When some Northland renal patients were stranded during the weekend's floods the call went out to the NZ Army to help.
And when the call went in from Northland District Health Board for help in picking up renal patients stranded by floods, Staff Sergeant Ben Penney was ready to go.
"Flood or not, I knew that these patients need their medical care and if they could not make it to a hospital or get their medication it becomes a life and death situation," Staff
Sergeant Penney from the 3rd/6th Reserve Battalion, Royal New Zealand Infantry Regiment, said of Saturday's call.
The storm dumped 220mm of rain on parts of Northland, causing extensive flooding across the region.
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"I mustered our reserves and together we prepared our Unimog truck. We got supplies to keep the patients comfortable on the trip such as thermal mats, smock liners and water.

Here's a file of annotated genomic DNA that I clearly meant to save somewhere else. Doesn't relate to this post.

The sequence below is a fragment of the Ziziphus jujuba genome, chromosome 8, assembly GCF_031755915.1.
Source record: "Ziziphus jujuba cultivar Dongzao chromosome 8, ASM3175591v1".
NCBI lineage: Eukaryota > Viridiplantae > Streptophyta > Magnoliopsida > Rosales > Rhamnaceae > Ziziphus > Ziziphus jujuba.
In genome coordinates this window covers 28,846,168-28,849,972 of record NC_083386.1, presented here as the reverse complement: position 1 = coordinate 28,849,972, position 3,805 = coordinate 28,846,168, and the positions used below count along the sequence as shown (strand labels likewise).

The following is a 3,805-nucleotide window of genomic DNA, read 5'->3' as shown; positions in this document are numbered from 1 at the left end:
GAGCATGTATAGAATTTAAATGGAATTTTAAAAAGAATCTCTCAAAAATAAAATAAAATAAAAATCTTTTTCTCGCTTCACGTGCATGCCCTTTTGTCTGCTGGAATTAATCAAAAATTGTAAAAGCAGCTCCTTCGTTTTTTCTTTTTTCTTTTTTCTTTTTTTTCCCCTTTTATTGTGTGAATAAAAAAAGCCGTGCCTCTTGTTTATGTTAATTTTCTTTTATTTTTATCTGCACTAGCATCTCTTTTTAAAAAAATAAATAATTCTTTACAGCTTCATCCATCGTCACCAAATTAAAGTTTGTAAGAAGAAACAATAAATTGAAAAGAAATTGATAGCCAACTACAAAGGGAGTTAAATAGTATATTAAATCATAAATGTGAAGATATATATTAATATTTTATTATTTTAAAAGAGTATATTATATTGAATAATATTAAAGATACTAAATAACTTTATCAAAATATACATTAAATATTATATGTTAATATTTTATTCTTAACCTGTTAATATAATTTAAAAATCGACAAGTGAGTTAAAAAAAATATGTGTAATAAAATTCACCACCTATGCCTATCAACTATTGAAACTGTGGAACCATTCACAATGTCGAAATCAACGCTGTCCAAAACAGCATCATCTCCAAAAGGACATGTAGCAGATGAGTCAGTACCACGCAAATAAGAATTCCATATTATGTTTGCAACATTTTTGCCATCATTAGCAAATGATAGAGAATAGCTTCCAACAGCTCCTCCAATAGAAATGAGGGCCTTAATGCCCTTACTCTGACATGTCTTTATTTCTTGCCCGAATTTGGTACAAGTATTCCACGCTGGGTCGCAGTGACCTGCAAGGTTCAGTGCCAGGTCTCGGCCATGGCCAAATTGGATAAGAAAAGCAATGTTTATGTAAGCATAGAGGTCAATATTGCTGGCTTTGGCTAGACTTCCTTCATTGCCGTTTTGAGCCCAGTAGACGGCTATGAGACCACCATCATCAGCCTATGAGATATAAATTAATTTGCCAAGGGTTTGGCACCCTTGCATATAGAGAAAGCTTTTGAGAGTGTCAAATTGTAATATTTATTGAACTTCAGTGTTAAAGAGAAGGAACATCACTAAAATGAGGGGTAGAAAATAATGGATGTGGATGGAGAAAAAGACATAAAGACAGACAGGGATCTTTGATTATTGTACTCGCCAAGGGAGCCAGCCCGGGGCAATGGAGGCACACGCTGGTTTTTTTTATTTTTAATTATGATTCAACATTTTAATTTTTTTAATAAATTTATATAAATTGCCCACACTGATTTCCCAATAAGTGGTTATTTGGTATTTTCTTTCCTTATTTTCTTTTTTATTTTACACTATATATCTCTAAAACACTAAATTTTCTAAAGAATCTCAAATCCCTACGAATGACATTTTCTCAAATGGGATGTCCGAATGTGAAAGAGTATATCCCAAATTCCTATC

We then made our way to a patient in need in Ōakura. The roads were pretty dicey due to extreme flooding, however the Unimog is exceptional in such conditions.
"We picked up the patient and delivered him safely to hospital. It felt great to be able to use our training and equipment to directly help Kiwis in need. The patient was extremely thankful, we all went home feeling like we did what we were trained to do."
Sarah Hoyle, Emergency Manager for NDHB, said it is absolutely critical that flood isolated patients get treatment.
"The New Zealand Defence Force was happy to help. Seeing an army truck in front of the hospital was a really welcome sight for our staff and patients".
The battalion will be providing two Unimogs, staffed by NZ Army Reservists, to help move patients isolated by flood conditions this week.
The NZ Army Reserve is the part-time component of the NZ Army. Training and deploying alongside their Regular Force counterparts, the NZ Army Reserve is made up of close to 1900 Kiwis ready to lend their expertise to the New Zealand communities they come from, and around the world when they are most needed.